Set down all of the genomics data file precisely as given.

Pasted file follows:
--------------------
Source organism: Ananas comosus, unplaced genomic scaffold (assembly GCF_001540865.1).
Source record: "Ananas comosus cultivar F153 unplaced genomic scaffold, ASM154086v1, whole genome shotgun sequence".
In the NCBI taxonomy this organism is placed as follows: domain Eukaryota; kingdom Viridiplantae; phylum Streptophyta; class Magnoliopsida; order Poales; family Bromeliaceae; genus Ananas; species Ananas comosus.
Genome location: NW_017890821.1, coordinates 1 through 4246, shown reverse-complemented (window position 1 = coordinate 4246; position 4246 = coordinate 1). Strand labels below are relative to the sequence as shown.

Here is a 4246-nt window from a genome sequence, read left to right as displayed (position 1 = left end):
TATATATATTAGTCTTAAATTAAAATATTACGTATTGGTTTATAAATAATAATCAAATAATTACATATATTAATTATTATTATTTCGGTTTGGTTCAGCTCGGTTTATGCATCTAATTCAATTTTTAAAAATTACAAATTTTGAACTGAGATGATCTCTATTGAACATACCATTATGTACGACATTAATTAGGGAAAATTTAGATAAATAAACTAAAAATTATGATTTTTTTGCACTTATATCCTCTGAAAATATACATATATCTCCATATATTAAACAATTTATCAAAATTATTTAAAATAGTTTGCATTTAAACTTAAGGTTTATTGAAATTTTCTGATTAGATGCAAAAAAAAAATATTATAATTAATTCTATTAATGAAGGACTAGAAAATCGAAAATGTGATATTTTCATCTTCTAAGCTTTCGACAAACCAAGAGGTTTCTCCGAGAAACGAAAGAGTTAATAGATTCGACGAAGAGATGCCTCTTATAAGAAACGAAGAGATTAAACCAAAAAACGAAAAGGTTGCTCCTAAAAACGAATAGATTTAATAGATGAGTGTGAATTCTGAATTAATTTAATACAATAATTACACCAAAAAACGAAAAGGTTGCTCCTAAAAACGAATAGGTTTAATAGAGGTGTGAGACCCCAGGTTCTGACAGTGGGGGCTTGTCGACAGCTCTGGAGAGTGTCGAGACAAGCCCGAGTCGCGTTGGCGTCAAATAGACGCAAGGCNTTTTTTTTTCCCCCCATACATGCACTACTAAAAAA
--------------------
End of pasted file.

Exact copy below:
Source organism: Ananas comosus, unplaced genomic scaffold (assembly GCF_001540865.1).
Source record: "Ananas comosus cultivar F153 unplaced genomic scaffold, ASM154086v1, whole genome shotgun sequence".
In the NCBI taxonomy this organism is placed as follows: domain Eukaryota; kingdom Viridiplantae; phylum Streptophyta; class Magnoliopsida; order Poales; family Bromeliaceae; genus Ananas; species Ananas comosus.
Genome location: NW_017890821.1, coordinates 1 through 4246, shown reverse-complemented (window position 1 = coordinate 4246; position 4246 = coordinate 1). Strand labels below are relative to the sequence as shown.

Here is a 4246-nt window from a genome sequence, read left to right as displayed (position 1 = left end):
TATATATATTAGTCTTAAATTAAAATATTACGTATTGGTTTATAAATAATAATCAAATAATTACATATATTAATTATTATTATTTCGGTTTGGTTCAGCTCGGTTTATGCATCTAATTCAATTTTTAAAAATTACAAATTTTGAACTGAGATGATCTCTATTGAACATACCATTATGTACGACATTAATTAGGGAAAATTTAGATAAATAAACTAAAAATTATGATTTTTTTGCACTTATATCCTCTGAAAATATACATATATCTCCATATATTAAACAATTTATCAAAATTATTTAAAATAGTTTGCATTTAAACTTAAGGTTTATTGAAATTTTCTGATTAGATGCAAAAAAAAAATATTATAATTAATTCTATTAATGAAGGACTAGAAAATCGAAAATGTGATATTTTCATCTTCTAAGCTTTCGACAAACCAAGAGGTTTCTCCGAGAAACGAAAGAGTTAATAGATTCGACGAAGAGATGCCTCTTATAAGAAACGAAGAGATTAAACCAAAAAACGAAAAGGTTGCTCCTAAAAACGAATAGATTTAATAGATGAGTGTGAATTCTGAATTAATTTAATACAATAATTACACCAAAAAACGAAAAGGTTGCTCCTAAAAACGAATAGGTTTAATAGAGGTGTGAGACCCCAGGTTCTGACAGTGGGGGCTTGTCGACAGCTCTGGAGAGTGTCGAGACAAGCCCGAGTCGCGTTGGCGTCAAATAGACGCAAGGCNTTTTTTTTTCCCCCCATACATGCACTACTAAAAAA